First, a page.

Typically, if you notice your motorcycle oil is dark in color, it is a sign that it has gone bad. Another thing to watch out for is if your motorcycle oil smells like gas. This can be caused by fuel entering the engine oil somehow. If you notice a lot of glitter in your engine oil, as pretty as it is, it needs to be changed as well. To learn more about knowing when your motorcycle needs an oil change, see our other article “Signs your Motorcycle Needs An Oil Change.”
You would want to take it to a motorcycle technician as well to verify where that glitter may be coming from inside your motorcycle. Personally, I like to stick to the safe side of things and make sure I always change my oil according to the owner’s manual.
Just like the milk in your refrigerator expires, engine oil can expire as well. I wouldn’t drink milk one month after it expired and still call it brand new if it wasn’t opened! Motorcycle oil is no different.
When motorcycle oil sits on a shelf, the detergents and additives begin to deteriorate. It doesn’t mean that the oil isn’t going to look brand new. It is probably gonna be just as golden as the day you bought it.
Unlike milk that expires fairly quickly sitting in a refrigerator, your engine oil takes more time to become completely useless sitting on a shelf. According to AutoZone, conventional oils, on average, can store for about five years before it loses their lubricating properties. While this can give hope that your engine oil is still good from 3 years ago, they say “on average”. My guess is that this is in a temperature-regulated environment away from moisture and other factors that could speed up the expiration of oil.
What Will Happen To Your Motorcycle If You Use Expired Oil?
If you happen to have some oil that has been sitting around for 5 years or more you may want to ask yourself why did I have this oil sitting that long in the first place? Expired means the chemical makeup of the oil has changed since it was produced in the factory by a number of different factors as mentioned earlier.
Putting this kind of oil in your motorcycle won’t “kill” it, but it should not be for an extended period of time. This oil won’t be able to provide the lubrication it was designed to because it has changed chemically. It is not the same oil you bought 5 years ago.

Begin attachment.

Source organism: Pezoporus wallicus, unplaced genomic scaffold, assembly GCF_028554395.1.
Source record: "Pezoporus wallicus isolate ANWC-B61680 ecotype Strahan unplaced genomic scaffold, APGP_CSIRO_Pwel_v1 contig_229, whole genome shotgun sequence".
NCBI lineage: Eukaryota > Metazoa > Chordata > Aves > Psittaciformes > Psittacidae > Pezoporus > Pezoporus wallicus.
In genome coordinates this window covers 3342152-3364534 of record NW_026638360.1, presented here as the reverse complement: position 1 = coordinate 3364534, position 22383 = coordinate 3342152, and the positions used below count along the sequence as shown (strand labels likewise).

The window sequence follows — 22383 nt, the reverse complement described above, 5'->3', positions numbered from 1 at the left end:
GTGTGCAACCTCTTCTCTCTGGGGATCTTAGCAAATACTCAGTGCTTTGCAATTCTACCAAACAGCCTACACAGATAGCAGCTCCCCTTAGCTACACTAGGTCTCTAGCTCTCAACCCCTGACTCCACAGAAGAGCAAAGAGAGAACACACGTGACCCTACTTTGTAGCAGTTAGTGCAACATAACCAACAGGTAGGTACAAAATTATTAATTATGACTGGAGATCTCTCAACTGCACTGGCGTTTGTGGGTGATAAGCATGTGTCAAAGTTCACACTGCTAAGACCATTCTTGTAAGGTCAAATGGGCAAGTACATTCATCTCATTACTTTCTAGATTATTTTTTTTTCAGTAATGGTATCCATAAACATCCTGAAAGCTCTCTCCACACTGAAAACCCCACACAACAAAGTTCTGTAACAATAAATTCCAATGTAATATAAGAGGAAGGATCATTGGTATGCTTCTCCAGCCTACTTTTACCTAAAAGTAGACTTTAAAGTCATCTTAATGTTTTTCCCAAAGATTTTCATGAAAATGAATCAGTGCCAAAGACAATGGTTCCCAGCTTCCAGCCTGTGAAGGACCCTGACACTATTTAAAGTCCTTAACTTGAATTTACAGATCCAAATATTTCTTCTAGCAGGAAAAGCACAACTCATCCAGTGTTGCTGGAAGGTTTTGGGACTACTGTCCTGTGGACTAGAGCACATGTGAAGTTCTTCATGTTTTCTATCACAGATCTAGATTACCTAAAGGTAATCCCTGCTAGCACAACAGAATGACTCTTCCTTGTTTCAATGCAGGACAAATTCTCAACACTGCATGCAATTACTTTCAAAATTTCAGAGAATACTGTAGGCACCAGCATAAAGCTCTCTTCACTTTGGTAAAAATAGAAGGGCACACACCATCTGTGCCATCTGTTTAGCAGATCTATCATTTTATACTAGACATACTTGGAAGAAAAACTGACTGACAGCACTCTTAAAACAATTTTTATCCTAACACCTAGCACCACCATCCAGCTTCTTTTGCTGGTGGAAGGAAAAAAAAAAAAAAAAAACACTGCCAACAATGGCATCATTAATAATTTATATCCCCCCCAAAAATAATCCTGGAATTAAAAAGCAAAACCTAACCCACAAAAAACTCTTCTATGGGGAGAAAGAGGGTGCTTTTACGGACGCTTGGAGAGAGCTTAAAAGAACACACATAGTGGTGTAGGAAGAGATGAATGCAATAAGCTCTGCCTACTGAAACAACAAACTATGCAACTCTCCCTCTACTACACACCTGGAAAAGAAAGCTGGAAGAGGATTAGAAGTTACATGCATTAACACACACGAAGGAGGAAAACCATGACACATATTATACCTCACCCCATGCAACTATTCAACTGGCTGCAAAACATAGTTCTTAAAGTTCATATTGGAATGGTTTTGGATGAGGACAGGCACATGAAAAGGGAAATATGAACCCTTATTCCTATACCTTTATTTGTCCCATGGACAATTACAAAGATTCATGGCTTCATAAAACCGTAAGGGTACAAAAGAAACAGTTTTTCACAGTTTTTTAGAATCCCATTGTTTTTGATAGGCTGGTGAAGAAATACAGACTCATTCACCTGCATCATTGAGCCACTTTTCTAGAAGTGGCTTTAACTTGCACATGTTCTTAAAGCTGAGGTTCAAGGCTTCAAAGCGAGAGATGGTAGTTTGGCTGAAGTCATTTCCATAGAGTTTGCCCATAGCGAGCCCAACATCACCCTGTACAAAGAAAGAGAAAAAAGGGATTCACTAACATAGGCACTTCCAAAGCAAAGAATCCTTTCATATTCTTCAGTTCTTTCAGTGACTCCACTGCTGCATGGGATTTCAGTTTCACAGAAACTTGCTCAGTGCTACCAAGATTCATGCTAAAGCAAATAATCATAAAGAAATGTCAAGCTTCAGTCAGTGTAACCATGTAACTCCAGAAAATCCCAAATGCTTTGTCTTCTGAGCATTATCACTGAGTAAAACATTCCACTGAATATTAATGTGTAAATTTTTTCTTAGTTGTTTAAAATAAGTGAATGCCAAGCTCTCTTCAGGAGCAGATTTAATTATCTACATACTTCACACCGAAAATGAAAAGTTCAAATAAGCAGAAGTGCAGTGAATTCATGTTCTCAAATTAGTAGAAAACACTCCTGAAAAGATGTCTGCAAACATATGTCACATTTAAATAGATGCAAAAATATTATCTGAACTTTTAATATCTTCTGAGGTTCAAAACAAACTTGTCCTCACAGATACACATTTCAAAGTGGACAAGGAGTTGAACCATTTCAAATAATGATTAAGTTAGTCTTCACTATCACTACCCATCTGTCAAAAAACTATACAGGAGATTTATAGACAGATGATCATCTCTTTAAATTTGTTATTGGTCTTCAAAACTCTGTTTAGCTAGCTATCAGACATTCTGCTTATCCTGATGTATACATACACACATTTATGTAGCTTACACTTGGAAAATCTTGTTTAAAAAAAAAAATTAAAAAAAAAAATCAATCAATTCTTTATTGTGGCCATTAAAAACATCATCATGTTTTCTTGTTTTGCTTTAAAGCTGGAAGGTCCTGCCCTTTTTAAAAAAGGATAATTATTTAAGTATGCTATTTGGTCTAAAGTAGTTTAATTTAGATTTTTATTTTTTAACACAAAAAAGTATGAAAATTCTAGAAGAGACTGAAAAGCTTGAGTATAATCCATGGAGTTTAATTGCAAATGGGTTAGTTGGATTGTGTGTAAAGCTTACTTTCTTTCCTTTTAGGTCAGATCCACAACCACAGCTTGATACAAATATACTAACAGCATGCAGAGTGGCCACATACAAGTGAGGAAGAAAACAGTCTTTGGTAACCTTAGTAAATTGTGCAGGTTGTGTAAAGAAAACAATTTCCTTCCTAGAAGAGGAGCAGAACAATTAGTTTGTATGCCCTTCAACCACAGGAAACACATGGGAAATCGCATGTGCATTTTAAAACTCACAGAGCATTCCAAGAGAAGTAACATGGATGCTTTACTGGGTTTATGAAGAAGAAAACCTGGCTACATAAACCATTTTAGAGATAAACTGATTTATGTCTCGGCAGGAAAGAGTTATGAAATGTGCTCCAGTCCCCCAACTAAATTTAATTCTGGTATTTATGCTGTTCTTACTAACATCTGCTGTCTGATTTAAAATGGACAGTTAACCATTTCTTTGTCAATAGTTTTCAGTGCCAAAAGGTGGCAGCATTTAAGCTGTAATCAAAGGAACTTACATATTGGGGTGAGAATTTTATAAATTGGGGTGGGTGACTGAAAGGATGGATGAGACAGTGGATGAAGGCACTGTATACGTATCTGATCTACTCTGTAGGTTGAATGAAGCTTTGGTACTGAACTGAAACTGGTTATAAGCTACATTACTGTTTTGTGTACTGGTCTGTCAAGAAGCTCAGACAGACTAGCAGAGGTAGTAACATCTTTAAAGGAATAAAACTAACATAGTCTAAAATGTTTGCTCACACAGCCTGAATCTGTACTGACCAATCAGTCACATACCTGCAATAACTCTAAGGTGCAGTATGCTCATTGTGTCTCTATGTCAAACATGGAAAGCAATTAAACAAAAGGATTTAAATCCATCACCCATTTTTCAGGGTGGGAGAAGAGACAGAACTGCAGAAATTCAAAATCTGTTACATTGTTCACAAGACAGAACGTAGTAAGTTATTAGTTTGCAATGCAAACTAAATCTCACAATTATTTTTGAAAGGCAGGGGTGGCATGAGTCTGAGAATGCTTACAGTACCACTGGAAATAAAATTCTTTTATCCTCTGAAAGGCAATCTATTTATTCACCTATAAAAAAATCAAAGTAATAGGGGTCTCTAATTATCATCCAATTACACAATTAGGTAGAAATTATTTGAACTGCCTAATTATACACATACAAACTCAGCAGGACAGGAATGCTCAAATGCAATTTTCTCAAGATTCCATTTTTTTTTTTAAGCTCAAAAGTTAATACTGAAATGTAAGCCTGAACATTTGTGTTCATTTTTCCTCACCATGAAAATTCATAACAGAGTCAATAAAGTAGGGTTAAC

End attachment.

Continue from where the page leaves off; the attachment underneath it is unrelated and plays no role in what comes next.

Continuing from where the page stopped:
Using expired oil should be a last option if you really take care of your machines. You don’t want to risk a lubrication failure at any time in a ride, at the track, or on a long cruise across state lines. Sometimes just because it’s there doesn’t mean it’s the best option.
While it is important to use newer oil it won’t be the “end all be all” for your bike, I hope. There are ways to make sure your motorcycle oil lasts as long as possible.
How To Prevent Oil From Going Bad As Quickly
Let’s go over how to store your motorcycle oil to get the most life possible and how to get the most life possible out of it while it is in your motorcycle.
If possible, try not to buy too much oil to begin with so you don’t have to worry about storing it for years. If there is a good sale maybe stock up for 2-3 oil changes max depending on how much you ride. Once you have come home from fighting everyone at the store over the best deal on motorcycle oil in ages, you’ll want to put it in a temperature-controlled environment. If you aren’t constantly heating or cooling your garage this may not be the best place. Try to find a shelf inside your home that can be used if possible.
Prolonging the oil life in your bike is going to come down to a couple of factors. Realize how much you ride and how hard you ride and make sure to use a clean, new oil filter each oil change. If you ride your bike hard in the summer with temps over 100 degrees Fahrenheit it will be harder on your oil.
Keeping an eye on your oil level is also important in helping it last longer. If you are burning more oil than you should it can really shorten the life of your oil and potentially cause damage to your motorcycle.
Be mindful of your motorcycle oil and make sure it is changed when it goes bad. This will ensure a safe ride and will keep your motorcycle running great for a long time.